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TREGENZA v. GREAT AMERICAN COMMUNS. CO.

April 30, 1993

W. KENNETH TREGENZA, JAMES E. HAAS and ERNEST B. SEEGERS, on behalf of themselves and a class of persons similarly situated, Plaintiffs,
v.
GREAT AMERICAN COMMUNICATIONS COMPANY, a Florida corporation, and SHEARSON LEHMAN BROTHERS, INC., a Delaware corporation, Defendants.



The opinion of the court was delivered by: WILLIAM T. HART

 Plaintiff, W. Kenneth Tregenza, is a resident of the state of Michigan who purchased shares of defendant, Great American Communications Company ("GACC") from defendant Shearson Lehman, Inc. ("Lehman") on October 11, 1989. Plaintiff, James E. Haas, is also a Michigan resident who purchased GACC shares through Lehman between November 15, 1989 and November 2, 1991. Plaintiff, Ernest B. Seegers, is a resident of Illinois who purchased shares of GACC through Lehman between November 10, 1989 and June 10, 1991. Defendant, GACC, is a Florida corporation which owns and operates television and radio stations and produces animated television programs and feature films. GACC's principal operations are conducted through Great American Broadcasting Company in Cincinnati, Ohio. Defendant, Lehman, is a Delaware corporation with its principal place of business in New York. Lehman Brothers is a division of Lehman that maintains retail brokerage sales offices in Chicago, Illinois.

 Plaintiffs bring their amended class action complaint pursuant to Section 10(b) of the Securities Exchange Act of 1934 ("Exchange Act"), 15 U.S.C. § 78j (b), the Securities and Exchange Commission's Rule 10b-5, 17 C.F.R. § 240.10b-5, and Section 12(2) of the Securities Act of 1933 ("Securities Act"), 15 U.S.C. § 771(2). This court has subject matter jurisdiction under § 27 of the Exchange Act, 15 U.S.C. § 78aa, 28 U.S.C. § 1331, and 28 U.S.C. § 1367. Plaintiffs' supplemental state claims allege violation of the Illinois Securities Law of 1953, Ill. Rev. Stat., ch. 121-1/2, §§ 137.1 et seq., and negligent misrepresentation.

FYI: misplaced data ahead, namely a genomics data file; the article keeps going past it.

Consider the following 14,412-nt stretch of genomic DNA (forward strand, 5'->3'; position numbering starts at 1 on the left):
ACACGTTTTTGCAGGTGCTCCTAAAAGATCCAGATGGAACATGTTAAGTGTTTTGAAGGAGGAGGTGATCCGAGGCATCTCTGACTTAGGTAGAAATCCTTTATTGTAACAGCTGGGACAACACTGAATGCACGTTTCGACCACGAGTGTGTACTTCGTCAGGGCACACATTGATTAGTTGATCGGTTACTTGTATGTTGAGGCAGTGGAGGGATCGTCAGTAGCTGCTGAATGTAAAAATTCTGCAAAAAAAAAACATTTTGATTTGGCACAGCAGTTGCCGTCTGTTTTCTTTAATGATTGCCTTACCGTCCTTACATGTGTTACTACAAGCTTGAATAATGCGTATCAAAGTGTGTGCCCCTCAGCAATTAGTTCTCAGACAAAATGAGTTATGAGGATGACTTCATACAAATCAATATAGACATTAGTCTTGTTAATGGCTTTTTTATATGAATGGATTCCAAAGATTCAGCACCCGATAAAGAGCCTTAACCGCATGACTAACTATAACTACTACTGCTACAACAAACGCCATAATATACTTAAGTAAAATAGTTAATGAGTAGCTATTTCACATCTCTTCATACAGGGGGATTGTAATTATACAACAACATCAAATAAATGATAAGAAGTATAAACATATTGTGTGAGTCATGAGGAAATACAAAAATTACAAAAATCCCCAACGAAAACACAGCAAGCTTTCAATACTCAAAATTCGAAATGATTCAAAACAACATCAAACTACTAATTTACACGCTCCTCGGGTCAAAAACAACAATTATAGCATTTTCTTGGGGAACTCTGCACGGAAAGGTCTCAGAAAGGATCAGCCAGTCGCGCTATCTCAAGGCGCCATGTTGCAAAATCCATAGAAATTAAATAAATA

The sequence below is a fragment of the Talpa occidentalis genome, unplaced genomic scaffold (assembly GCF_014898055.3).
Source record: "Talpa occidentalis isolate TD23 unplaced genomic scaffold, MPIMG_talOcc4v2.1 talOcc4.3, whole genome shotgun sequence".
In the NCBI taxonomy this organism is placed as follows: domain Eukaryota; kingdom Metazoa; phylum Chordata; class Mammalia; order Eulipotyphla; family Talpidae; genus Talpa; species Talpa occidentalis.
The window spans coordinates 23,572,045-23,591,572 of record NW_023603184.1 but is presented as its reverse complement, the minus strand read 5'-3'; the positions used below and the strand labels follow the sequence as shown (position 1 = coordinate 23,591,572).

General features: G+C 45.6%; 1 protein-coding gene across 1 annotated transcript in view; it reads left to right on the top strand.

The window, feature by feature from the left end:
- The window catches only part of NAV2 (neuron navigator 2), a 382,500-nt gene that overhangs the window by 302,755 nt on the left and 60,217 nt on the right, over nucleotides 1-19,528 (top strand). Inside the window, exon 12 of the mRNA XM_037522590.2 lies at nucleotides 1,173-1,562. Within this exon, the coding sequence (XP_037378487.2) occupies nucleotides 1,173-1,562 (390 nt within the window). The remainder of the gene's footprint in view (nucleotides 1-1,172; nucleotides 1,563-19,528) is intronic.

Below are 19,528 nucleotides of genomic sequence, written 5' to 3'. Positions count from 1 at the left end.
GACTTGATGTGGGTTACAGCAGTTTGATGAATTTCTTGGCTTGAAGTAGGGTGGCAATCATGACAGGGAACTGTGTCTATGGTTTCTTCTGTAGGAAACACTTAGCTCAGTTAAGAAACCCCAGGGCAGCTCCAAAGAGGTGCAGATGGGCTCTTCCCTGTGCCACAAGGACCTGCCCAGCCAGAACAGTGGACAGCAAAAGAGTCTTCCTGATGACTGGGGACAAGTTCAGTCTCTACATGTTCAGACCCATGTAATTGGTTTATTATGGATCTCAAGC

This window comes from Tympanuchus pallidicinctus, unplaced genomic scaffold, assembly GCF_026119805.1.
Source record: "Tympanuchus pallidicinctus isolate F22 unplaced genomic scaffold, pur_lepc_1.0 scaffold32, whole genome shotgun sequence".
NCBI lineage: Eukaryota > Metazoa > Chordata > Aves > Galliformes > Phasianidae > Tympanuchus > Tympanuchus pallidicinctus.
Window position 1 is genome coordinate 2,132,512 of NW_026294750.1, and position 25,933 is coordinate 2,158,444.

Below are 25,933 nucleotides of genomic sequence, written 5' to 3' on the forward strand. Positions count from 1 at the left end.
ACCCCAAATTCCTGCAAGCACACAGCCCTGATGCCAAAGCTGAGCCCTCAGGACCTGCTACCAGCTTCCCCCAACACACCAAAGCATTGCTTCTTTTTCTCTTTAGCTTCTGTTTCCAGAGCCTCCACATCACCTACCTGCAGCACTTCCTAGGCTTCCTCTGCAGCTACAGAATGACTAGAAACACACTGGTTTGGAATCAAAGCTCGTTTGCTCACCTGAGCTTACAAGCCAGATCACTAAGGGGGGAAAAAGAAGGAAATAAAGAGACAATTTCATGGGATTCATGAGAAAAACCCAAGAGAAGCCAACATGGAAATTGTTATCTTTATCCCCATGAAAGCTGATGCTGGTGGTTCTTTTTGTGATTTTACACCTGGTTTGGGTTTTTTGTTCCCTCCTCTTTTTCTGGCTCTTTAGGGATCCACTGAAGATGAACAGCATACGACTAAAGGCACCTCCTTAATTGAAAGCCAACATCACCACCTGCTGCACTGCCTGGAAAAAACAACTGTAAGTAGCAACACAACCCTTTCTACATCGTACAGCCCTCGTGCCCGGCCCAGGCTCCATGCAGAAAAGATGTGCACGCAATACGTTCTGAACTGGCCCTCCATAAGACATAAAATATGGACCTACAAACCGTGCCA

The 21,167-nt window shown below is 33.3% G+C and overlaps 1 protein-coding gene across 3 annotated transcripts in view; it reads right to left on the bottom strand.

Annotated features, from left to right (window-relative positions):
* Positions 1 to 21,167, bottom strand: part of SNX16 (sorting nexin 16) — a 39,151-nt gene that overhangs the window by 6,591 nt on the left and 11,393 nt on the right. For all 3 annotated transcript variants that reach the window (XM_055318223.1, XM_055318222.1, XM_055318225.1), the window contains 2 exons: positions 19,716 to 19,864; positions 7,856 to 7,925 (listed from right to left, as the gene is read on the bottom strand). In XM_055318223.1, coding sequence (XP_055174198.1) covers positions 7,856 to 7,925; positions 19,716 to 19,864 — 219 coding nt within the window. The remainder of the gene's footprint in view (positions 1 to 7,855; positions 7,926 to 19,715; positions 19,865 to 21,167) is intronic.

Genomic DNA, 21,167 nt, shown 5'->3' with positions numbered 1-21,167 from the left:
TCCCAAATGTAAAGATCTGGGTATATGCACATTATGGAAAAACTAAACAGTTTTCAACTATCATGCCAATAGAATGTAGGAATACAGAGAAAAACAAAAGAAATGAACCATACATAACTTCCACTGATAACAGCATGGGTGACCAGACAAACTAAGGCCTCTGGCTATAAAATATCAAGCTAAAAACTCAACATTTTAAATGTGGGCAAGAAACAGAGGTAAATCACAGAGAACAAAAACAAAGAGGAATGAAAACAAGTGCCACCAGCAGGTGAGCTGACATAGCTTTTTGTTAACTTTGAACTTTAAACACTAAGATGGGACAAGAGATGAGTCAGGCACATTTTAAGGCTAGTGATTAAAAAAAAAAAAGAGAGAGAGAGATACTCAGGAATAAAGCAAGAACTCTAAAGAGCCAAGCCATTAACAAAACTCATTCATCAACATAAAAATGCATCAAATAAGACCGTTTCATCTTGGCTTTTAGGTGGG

Lehman has filed a motion to dismiss plaintiffs' amended complaint in its entirety for failure to state a claim and because the federal claims were filed beyond the statute of limitations. Fed. R. Civ. P. 12(b)(6). GACC has also filed a motion to dismiss for failure to state a claim, for failure to plead fraud with particularity, Fed. R. Civ. P 9(b), and on statute of limitations grounds. Because defendants rely on documents outside their pleadings, the court notified the parties at the time the motions were presented that it would treat defendants' motions to dismiss on statute of limitations grounds as motions for summary judgment. See Fed. R. Civ. P. 12(b) (last sentence).

 On a motion to dismiss, all well-pleaded factual allegations are accepted as true and are construed in favor of claimants. Roots Partnership v. Lands' End, Inc., 965 F.2d 1411, 1416 (7th Cir. 1992). "Dismissal of the complaint is proper only if it appears beyond doubt that the plaintiff[s] can prove no set of facts in support of [their] claim[s] which would entitle [them] to relief." Id. The standard for summary judgment is similar but allows examination of materials outside the complaint. On a motion for summary judgment, the entire record is considered with all reasonable inferences drawn in favor of the nonmovant and all factual disputes resolved in favor of the nonmovant. Visser v. Packer Engineering Assoc., Inc., 909 F.2d 959, 960 (7th Cir. 1990). Summary judgment is appropriate only where there is "no genuine issue as to any material fact." Anderson v. Liberty Lobby, Inc., 477 U.S. 242, 248, 91 L. Ed. 2d 202, 106 S. Ct. 2505 (1986). Whether or not a fact is material is governed by substantive law. Id. The burden of establishing a lack of any genuine issue of material fact rests on the movant. Jakubiec v. Cities Service Co., 844 F.2d 470, 473 (7th Cir. 1988). Summary judgment is not proper when there is a dispute over facts which might affect the outcome of the suit. Liberty Lobby, 477 U.S. at 248. The dispute must be genuine, that is, the party opposing the motion for summary judgment may not "rest on the mere allegations of his pleading, but must set forth specific facts showing there is a genuine issue for trial. " Id. The nonmovant must also make a showing sufficient to establish any essential element for which it will bear the burden of proof at trial. Celotex Corp. v. Catrett, 477 U.S. 317, 322, 91 L. Ed. 2d 265, 106 S. Ct. 2548 (1986).